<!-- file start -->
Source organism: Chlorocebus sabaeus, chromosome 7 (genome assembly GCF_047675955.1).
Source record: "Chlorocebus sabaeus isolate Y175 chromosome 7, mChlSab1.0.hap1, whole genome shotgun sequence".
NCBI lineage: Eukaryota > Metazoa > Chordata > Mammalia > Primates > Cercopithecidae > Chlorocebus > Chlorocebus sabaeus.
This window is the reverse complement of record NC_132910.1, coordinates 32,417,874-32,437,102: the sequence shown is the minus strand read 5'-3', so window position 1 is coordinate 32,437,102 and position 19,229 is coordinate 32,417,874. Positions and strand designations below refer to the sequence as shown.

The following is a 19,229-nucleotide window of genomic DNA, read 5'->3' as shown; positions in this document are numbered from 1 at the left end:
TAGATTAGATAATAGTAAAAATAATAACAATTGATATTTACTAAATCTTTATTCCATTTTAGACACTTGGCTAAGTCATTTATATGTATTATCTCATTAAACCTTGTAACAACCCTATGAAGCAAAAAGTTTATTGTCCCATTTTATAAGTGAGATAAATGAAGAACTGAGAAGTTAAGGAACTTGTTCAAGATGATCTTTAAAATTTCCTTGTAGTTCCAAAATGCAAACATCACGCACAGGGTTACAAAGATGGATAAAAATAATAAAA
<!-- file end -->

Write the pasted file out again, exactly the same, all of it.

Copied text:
Source organism: Chlorocebus sabaeus, chromosome 7 (genome assembly GCF_047675955.1).
Source record: "Chlorocebus sabaeus isolate Y175 chromosome 7, mChlSab1.0.hap1, whole genome shotgun sequence".
NCBI lineage: Eukaryota > Metazoa > Chordata > Mammalia > Primates > Cercopithecidae > Chlorocebus > Chlorocebus sabaeus.
This window is the reverse complement of record NC_132910.1, coordinates 32,417,874-32,437,102: the sequence shown is the minus strand read 5'-3', so window position 1 is coordinate 32,437,102 and position 19,229 is coordinate 32,417,874. Positions and strand designations below refer to the sequence as shown.

The following is a 19,229-nucleotide window of genomic DNA, read 5'->3' as shown; positions in this document are numbered from 1 at the left end:
TAGATTAGATAATAGTAAAAATAATAACAATTGATATTTACTAAATCTTTATTCCATTTTAGACACTTGGCTAAGTCATTTATATGTATTATCTCATTAAACCTTGTAACAACCCTATGAAGCAAAAAGTTTATTGTCCCATTTTATAAGTGAGATAAATGAAGAACTGAGAAGTTAAGGAACTTGTTCAAGATGATCTTTAAAATTTCCTTGTAGTTCCAAAATGCAAACATCACGCACAGGGTTACAAAGATGGATAAAAATAATAAAA